@Andrew – VIA have wanted to make some of the improvements you seek. However, at present the railroad is controlled by a company who is in dispute with VIA before the Canadian Transportation Agency on the matter, and they have yet to rule on it.
There have been a few comments about possible Peterborough… the track is appalling shape and would require complete replacement before a passenger train could run on it at anything over 10mph. We’re talking something the expensive side of $100m, at least. (Cost wise, it might even be cheaper to build a spur from the CP line east of Courtice/Oshawa parallel to Highway 115. The existing line has the sole advantage that a railway already owns the land and right to run trains).
Oh, and the ridership projections were low, because the line runs almost entirely through greenfield until it reaches Toronto.
Extension to Kitchener (even the full $40m package) is much better value for money.
November 17, 2010 at 12:40 am
“Now if only GO would invest some serious money into upgrading the tracks to allow for faster speeds (hopefully up to 160km/h west of Brampton) to allow trip times of less than an hour. Currently it takes 1 hour 36 minutes by VIA and about the same (depending on traffic) by Greyhound, and the GO train will take more like 2 hours because it makes more stops. Doing this will make the train much more competitive with driving or the bus. This is needed on Peterborough as well if it is ever upgraded, otherwise it is faster to take the bus.”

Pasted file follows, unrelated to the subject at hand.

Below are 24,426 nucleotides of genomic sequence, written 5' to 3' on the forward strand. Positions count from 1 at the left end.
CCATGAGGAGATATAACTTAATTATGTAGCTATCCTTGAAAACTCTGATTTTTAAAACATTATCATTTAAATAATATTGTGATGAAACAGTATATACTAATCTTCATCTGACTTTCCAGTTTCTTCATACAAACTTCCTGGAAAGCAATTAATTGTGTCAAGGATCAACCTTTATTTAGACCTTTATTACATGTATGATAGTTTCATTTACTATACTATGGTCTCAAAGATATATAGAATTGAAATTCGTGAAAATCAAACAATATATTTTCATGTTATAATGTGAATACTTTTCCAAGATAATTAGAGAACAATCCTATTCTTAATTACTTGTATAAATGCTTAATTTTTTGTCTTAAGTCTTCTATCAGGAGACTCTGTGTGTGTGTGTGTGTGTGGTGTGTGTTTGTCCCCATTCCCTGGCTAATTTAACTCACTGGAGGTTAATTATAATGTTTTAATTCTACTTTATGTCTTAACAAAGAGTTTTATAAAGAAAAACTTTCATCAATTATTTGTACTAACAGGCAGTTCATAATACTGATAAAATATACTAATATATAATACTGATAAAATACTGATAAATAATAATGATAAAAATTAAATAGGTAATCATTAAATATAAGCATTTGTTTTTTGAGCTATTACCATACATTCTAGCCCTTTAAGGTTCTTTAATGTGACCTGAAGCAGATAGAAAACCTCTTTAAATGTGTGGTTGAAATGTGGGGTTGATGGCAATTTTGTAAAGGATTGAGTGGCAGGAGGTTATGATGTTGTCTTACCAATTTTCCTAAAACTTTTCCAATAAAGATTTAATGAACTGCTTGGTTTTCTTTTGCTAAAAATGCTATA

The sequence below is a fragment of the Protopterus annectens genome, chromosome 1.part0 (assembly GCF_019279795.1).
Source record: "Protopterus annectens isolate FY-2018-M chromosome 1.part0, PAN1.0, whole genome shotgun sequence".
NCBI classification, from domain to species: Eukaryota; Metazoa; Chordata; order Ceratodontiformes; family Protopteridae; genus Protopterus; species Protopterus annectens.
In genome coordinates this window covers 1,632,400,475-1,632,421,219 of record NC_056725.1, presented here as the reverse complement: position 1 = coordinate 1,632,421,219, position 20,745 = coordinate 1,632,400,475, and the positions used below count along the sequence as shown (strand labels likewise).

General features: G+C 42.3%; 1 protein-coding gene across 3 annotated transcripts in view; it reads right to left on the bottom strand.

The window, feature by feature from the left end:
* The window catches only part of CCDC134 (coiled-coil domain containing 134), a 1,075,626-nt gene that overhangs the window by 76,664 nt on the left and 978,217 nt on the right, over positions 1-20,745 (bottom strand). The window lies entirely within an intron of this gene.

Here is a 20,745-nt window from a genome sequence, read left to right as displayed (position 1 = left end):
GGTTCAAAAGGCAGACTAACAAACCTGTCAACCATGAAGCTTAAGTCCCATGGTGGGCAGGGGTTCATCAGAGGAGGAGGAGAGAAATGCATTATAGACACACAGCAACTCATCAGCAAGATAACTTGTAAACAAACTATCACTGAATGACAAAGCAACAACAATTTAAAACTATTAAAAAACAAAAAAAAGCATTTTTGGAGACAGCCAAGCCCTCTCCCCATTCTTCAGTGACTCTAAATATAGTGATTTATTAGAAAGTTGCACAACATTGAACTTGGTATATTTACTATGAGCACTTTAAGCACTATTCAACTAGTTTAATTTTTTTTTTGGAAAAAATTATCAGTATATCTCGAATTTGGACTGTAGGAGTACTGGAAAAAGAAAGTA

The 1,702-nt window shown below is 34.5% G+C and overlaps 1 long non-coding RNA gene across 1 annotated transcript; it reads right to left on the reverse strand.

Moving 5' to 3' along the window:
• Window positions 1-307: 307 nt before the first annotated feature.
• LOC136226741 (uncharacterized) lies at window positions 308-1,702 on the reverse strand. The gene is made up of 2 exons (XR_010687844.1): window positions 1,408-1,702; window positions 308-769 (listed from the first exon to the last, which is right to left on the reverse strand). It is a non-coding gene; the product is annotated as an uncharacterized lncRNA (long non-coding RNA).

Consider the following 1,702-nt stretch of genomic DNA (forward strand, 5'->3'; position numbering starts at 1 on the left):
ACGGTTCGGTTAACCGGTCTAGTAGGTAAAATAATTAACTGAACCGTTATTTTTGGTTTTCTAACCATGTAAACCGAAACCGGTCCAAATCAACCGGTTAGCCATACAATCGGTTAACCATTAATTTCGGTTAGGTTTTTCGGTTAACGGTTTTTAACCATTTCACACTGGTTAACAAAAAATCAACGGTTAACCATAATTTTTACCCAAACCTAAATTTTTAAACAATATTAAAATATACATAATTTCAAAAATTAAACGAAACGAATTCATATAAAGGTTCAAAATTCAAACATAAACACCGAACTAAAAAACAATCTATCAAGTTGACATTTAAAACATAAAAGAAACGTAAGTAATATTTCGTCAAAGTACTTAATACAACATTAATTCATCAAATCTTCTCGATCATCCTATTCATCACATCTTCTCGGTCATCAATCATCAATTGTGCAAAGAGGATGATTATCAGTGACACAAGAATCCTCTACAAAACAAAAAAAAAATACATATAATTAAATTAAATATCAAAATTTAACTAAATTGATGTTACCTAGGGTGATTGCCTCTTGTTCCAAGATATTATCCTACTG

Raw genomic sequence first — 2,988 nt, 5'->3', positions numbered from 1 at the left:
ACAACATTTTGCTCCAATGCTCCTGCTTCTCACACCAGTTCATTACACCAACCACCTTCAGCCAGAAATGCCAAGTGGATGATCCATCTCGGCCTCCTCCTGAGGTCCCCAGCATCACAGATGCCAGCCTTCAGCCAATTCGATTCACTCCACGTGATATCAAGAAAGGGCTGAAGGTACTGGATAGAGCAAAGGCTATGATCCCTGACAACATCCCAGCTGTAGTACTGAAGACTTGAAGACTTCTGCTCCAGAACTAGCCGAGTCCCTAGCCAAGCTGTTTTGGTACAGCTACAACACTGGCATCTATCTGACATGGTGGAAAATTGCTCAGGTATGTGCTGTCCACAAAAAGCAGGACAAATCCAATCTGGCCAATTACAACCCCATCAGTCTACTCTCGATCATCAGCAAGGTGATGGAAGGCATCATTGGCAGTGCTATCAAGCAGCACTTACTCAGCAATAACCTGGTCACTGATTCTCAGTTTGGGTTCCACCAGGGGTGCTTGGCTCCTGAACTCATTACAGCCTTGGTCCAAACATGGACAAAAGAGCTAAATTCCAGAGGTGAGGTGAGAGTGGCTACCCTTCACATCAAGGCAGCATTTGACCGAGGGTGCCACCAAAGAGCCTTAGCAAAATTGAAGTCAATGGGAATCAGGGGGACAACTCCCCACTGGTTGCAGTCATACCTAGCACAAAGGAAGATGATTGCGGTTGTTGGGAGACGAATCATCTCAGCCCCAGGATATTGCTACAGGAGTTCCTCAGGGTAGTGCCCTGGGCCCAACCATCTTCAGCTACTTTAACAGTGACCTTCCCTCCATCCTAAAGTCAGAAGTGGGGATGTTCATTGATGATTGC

Upgrading to 160 km/h would involve some hefty investment in curves and signalling. I doubt that the trains would run local all the way from Kitchener to Union. They would be hauling too many empty seats for too many miles to make it worth while. I bet that they will run express from Bramalea to Toronto with a local coming out just after them.
November 14, 2010 at 8:57 pm
“Something missing here, I think, is the need for the province to step and contract with VIA to provide service where desired. Several U.S. States have done this with Amtrak, using it to provide commuter or student-friendly or tourist rail services that were not commercially viable or federally subsidized.”
I think that GO/MetroLinx is providing the type and level of service that the Province wants and are doing it for a lot less subsidy the VIA would require. Can you imagine a VIA train loading 700 people at an intermediate station. It would take hours through the two doors that they would have open. I have watched a VIA train take 10 minutes to load 50 passengers then have a GO train come in and load 700 in 2 minutes. Lets keep VIA as far away from the commuter game as possible. While GO has trouble thinking anything other than FRA TC compatible equipment, at least they look at different designs.